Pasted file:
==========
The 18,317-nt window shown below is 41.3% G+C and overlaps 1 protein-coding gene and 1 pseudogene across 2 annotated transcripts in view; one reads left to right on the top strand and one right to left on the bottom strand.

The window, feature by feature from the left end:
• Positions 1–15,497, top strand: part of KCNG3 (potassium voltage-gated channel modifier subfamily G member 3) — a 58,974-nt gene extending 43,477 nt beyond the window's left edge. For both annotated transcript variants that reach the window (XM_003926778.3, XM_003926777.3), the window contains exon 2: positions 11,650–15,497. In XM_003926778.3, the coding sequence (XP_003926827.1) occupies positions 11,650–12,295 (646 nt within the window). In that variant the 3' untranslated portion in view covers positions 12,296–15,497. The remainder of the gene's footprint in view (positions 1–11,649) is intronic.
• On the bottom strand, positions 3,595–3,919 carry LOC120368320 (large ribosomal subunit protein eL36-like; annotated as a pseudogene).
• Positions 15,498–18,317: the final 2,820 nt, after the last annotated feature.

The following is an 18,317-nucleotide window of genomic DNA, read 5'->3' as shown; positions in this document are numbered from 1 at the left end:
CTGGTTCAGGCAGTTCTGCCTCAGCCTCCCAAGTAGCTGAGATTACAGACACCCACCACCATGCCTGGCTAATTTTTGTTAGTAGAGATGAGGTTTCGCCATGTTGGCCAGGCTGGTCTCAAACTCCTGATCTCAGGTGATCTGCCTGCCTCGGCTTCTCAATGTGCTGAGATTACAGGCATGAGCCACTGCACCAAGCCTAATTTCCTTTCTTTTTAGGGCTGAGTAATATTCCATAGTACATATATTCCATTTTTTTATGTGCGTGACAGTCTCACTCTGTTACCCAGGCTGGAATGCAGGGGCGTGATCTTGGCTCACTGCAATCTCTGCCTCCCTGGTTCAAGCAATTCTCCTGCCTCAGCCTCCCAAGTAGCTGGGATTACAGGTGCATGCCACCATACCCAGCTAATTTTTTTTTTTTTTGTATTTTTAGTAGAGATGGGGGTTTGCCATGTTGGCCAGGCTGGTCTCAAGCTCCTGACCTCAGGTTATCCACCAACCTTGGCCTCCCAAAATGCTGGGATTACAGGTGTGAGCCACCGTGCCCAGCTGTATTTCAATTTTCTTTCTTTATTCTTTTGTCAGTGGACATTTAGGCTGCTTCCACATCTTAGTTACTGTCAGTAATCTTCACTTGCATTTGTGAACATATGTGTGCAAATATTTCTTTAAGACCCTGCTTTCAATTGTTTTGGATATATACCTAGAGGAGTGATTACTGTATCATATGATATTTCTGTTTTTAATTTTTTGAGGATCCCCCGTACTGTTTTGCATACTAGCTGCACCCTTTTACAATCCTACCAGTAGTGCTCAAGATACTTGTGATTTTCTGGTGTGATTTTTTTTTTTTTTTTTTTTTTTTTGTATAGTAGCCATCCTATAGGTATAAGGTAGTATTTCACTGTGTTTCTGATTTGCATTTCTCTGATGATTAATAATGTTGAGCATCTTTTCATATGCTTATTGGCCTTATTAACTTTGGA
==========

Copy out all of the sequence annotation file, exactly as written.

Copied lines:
The 18,317-nt window shown below is 41.3% G+C and overlaps 1 protein-coding gene and 1 pseudogene across 2 annotated transcripts in view; one reads left to right on the top strand and one right to left on the bottom strand.

The window, feature by feature from the left end:
• Positions 1–15,497, top strand: part of KCNG3 (potassium voltage-gated channel modifier subfamily G member 3) — a 58,974-nt gene extending 43,477 nt beyond the window's left edge. For both annotated transcript variants that reach the window (XM_003926778.3, XM_003926777.3), the window contains exon 2: positions 11,650–15,497. In XM_003926778.3, the coding sequence (XP_003926827.1) occupies positions 11,650–12,295 (646 nt within the window). In that variant the 3' untranslated portion in view covers positions 12,296–15,497. The remainder of the gene's footprint in view (positions 1–11,649) is intronic.
• On the bottom strand, positions 3,595–3,919 carry LOC120368320 (large ribosomal subunit protein eL36-like; annotated as a pseudogene).
• Positions 15,498–18,317: the final 2,820 nt, after the last annotated feature.

The following is an 18,317-nucleotide window of genomic DNA, read 5'->3' as shown; positions in this document are numbered from 1 at the left end:
CTGGTTCAGGCAGTTCTGCCTCAGCCTCCCAAGTAGCTGAGATTACAGACACCCACCACCATGCCTGGCTAATTTTTGTTAGTAGAGATGAGGTTTCGCCATGTTGGCCAGGCTGGTCTCAAACTCCTGATCTCAGGTGATCTGCCTGCCTCGGCTTCTCAATGTGCTGAGATTACAGGCATGAGCCACTGCACCAAGCCTAATTTCCTTTCTTTTTAGGGCTGAGTAATATTCCATAGTACATATATTCCATTTTTTTATGTGCGTGACAGTCTCACTCTGTTACCCAGGCTGGAATGCAGGGGCGTGATCTTGGCTCACTGCAATCTCTGCCTCCCTGGTTCAAGCAATTCTCCTGCCTCAGCCTCCCAAGTAGCTGGGATTACAGGTGCATGCCACCATACCCAGCTAATTTTTTTTTTTTTTGTATTTTTAGTAGAGATGGGGGTTTGCCATGTTGGCCAGGCTGGTCTCAAGCTCCTGACCTCAGGTTATCCACCAACCTTGGCCTCCCAAAATGCTGGGATTACAGGTGTGAGCCACCGTGCCCAGCTGTATTTCAATTTTCTTTCTTTATTCTTTTGTCAGTGGACATTTAGGCTGCTTCCACATCTTAGTTACTGTCAGTAATCTTCACTTGCATTTGTGAACATATGTGTGCAAATATTTCTTTAAGACCCTGCTTTCAATTGTTTTGGATATATACCTAGAGGAGTGATTACTGTATCATATGATATTTCTGTTTTTAATTTTTTGAGGATCCCCCGTACTGTTTTGCATACTAGCTGCACCCTTTTACAATCCTACCAGTAGTGCTCAAGATACTTGTGATTTTCTGGTGTGATTTTTTTTTTTTTTTTTTTTTTTTTGTATAGTAGCCATCCTATAGGTATAAGGTAGTATTTCACTGTGTTTCTGATTTGCATTTCTCTGATGATTAATAATGTTGAGCATCTTTTCATATGCTTATTGGCCTTATTAACTTTGGA